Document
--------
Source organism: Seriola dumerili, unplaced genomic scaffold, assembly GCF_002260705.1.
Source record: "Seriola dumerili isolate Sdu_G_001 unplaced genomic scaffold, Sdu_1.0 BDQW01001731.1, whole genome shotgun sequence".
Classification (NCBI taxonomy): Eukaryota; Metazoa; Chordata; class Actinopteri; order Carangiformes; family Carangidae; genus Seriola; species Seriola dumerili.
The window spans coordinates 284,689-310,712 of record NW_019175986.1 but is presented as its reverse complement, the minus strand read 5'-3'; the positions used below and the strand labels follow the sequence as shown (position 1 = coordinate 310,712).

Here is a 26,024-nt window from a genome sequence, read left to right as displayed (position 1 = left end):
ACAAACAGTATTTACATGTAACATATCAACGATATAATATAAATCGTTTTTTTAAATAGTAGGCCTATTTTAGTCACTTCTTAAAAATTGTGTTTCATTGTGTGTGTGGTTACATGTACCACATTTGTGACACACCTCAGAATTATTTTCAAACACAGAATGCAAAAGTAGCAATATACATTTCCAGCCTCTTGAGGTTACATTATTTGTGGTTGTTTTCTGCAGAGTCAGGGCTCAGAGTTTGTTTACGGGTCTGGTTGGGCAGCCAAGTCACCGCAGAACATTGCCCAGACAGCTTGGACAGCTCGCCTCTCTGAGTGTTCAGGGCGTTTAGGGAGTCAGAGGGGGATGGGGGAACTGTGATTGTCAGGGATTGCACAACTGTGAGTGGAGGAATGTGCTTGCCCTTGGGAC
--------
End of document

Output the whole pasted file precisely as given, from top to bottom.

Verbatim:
Source organism: Seriola dumerili, unplaced genomic scaffold, assembly GCF_002260705.1.
Source record: "Seriola dumerili isolate Sdu_G_001 unplaced genomic scaffold, Sdu_1.0 BDQW01001731.1, whole genome shotgun sequence".
Classification (NCBI taxonomy): Eukaryota; Metazoa; Chordata; class Actinopteri; order Carangiformes; family Carangidae; genus Seriola; species Seriola dumerili.
The window spans coordinates 284,689-310,712 of record NW_019175986.1 but is presented as its reverse complement, the minus strand read 5'-3'; the positions used below and the strand labels follow the sequence as shown (position 1 = coordinate 310,712).

Here is a 26,024-nt window from a genome sequence, read left to right as displayed (position 1 = left end):
ACAAACAGTATTTACATGTAACATATCAACGATATAATATAAATCGTTTTTTTAAATAGTAGGCCTATTTTAGTCACTTCTTAAAAATTGTGTTTCATTGTGTGTGTGGTTACATGTACCACATTTGTGACACACCTCAGAATTATTTTCAAACACAGAATGCAAAAGTAGCAATATACATTTCCAGCCTCTTGAGGTTACATTATTTGTGGTTGTTTTCTGCAGAGTCAGGGCTCAGAGTTTGTTTACGGGTCTGGTTGGGCAGCCAAGTCACCGCAGAACATTGCCCAGACAGCTTGGACAGCTCGCCTCTCTGAGTGTTCAGGGCGTTTAGGGAGTCAGAGGGGGATGGGGGAACTGTGATTGTCAGGGATTGCACAACTGTGAGTGGAGGAATGTGCTTGCCCTTGGGAC